Cohn also wrote that EMC and VMware are now competitors in the storage business as evidenced by statements from EMC executives, including Tucci, over the years despite EMC's insistence that the two are "better together." He wrote that VMware is now a provider of storage software and EMC, known primarily for its storage hardware, is pushing quickly into software-defined storage.

EMC and VMware also compete against each other over cloud infrastructure, Cohn wrote.

At the same time, EMC's ownership of VMware is negatively impacting a long-term relationship between EMC and Cisco. VMware and Cisco are fierce rivals in the nascent software-defined networking, or SDN market.

Cohn also noted VMware's success is due to relationships with multiple EMC rivals, but that ownership by EMC hinders those relationships. EMC, Cohn wrote, could easily ink reseller and technology agreements with an independent VMware.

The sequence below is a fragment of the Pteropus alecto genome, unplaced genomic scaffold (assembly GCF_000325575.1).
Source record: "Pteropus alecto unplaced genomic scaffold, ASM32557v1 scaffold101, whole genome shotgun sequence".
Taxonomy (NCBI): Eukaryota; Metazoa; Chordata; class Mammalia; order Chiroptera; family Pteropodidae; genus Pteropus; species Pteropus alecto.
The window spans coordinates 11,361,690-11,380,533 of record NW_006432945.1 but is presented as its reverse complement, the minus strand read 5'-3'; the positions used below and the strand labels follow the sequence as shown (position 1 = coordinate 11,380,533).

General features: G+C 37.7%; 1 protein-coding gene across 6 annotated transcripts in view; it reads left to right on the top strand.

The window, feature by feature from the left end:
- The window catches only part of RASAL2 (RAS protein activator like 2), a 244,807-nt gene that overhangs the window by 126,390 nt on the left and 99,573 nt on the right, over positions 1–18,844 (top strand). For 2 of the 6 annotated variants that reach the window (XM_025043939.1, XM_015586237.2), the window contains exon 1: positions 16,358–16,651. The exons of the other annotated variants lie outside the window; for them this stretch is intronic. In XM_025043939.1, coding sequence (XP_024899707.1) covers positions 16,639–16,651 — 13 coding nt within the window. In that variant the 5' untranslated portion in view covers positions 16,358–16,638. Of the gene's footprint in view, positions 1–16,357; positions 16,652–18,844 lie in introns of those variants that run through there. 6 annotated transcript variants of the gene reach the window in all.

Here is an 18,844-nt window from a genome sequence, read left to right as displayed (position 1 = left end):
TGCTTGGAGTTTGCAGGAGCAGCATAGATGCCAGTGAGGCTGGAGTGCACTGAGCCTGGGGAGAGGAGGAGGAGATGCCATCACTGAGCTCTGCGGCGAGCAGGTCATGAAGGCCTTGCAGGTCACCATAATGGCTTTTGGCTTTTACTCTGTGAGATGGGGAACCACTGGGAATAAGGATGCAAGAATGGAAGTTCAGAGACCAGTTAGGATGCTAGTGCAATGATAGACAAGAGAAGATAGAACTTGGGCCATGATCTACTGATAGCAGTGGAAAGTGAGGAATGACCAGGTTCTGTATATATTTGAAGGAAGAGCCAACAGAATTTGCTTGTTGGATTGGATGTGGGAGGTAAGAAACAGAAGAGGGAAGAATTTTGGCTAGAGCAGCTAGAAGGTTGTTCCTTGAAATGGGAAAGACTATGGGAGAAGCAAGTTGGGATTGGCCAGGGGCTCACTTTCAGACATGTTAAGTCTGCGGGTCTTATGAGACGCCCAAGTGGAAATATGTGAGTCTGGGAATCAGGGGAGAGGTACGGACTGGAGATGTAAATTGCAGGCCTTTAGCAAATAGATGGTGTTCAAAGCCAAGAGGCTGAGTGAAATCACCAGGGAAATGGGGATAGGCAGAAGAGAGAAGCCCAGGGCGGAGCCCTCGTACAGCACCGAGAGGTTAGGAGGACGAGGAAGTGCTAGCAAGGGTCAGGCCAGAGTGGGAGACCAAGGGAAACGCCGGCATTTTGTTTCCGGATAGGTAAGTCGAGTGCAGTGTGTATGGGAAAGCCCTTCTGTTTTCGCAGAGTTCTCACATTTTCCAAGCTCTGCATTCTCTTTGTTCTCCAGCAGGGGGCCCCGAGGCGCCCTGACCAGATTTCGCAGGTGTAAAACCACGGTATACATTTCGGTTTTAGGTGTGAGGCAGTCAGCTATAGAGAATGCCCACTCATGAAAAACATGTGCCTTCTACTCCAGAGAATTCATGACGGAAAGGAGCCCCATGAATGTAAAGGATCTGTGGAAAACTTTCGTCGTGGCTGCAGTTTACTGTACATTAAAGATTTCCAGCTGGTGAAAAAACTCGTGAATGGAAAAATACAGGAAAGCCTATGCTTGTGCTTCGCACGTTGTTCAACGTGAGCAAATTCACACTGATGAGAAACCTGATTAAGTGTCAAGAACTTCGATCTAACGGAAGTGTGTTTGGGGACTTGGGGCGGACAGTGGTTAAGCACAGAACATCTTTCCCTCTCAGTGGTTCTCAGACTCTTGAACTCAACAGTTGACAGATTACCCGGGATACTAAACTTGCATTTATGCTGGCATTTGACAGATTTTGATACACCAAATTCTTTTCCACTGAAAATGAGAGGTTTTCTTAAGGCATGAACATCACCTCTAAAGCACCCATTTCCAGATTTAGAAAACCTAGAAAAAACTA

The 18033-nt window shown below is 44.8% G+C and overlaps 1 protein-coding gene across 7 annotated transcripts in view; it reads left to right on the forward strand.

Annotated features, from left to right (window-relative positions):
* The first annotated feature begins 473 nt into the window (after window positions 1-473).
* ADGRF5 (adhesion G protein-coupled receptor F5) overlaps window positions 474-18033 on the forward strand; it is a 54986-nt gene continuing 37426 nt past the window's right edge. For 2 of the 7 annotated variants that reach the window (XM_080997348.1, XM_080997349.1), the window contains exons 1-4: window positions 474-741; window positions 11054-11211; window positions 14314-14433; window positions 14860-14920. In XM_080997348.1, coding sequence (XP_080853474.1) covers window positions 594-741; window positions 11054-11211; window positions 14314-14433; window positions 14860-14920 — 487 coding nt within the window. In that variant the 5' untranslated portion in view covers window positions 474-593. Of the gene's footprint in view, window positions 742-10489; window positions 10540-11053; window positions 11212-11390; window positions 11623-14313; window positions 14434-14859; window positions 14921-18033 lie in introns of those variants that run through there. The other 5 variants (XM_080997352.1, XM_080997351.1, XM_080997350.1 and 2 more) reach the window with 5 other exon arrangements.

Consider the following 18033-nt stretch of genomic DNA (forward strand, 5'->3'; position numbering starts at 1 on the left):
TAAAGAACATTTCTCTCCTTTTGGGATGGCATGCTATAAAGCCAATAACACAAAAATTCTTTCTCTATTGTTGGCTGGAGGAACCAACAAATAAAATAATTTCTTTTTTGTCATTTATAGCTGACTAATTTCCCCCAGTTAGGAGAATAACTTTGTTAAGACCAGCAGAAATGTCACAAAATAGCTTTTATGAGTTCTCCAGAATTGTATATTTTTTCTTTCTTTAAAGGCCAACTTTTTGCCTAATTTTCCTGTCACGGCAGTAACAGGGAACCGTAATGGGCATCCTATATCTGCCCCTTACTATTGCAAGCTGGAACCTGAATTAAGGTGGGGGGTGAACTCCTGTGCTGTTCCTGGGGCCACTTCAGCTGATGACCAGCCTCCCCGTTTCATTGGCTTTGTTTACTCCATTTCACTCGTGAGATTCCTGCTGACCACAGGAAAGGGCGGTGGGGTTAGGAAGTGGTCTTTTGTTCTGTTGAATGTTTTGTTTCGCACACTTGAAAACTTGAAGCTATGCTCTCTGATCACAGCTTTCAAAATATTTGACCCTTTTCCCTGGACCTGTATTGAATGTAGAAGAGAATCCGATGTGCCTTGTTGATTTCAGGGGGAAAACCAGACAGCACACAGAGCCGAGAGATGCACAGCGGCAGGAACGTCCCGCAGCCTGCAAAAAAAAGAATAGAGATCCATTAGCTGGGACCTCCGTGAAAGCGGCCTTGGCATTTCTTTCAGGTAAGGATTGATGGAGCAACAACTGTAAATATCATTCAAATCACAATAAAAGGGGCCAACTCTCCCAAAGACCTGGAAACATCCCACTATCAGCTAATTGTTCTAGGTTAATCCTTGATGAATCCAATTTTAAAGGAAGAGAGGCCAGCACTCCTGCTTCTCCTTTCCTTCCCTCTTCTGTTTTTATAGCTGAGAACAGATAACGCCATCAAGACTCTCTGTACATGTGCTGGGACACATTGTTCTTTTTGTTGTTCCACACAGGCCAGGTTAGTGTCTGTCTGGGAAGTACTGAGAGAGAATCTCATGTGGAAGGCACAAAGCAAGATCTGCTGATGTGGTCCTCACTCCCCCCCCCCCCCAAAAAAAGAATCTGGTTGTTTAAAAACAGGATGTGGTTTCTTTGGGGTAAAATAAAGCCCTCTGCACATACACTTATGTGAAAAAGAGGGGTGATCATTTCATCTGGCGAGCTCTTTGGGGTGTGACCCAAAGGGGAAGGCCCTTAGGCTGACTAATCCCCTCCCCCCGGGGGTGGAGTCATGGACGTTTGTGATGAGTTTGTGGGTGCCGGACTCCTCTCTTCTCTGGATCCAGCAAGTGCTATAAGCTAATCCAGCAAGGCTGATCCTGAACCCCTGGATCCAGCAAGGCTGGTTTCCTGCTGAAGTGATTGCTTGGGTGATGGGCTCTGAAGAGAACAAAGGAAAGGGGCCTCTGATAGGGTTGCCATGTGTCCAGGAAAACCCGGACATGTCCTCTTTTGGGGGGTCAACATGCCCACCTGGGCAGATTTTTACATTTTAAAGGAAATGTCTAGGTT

Another major issue for EMC is Tucci's tenure as chairman of EMC, Cohn said, pointing out that EMC has several other CEO-level executives who coud expand the value of the company's different parts should they be independent.

NEXT: Elliott Management's Alternatives To The EMC Federation


Cohen cited EMC Information Infrastructure CEO David Goulden, VMware CEO Pat Gelsinger, Pivotal CEO Paul Maritz and RSA Executive Vice President and Executive Chairman Art Coviello.

"These men are well-respected, CEO and CEO-caliber executives who are paid like CEOs, who are industry leaders, who can leave to go elsewhere, and, yet, who still report to another CEO," he wrote.

Tucci, who is 67, is set to retire in February 2015. However, his retirement has already been delayed a couple of times, and there is no guarantee he will retire as planned.

Cohn suggested EMC spin off VMware in a tax-free fashion that would result in an upside of 48 percent to EMC shareholders. That sale would give EMC enough capital to do a 20 percent buyback of its own shares, leaving the company well-funded to pursue additional acquisitions, Cohn wrote.

As an alternative, EMC could split off VMware by giving EMC shareholders the option of purchasing VMware shares at an attractive exchange ration.

"Whatever the mechanism used for a separation, both Core EMC and VMware would retain their significant strategic value. Core EMC contains spectacular assets, making the company highly attractive to numerous strategic buyers," he wrote.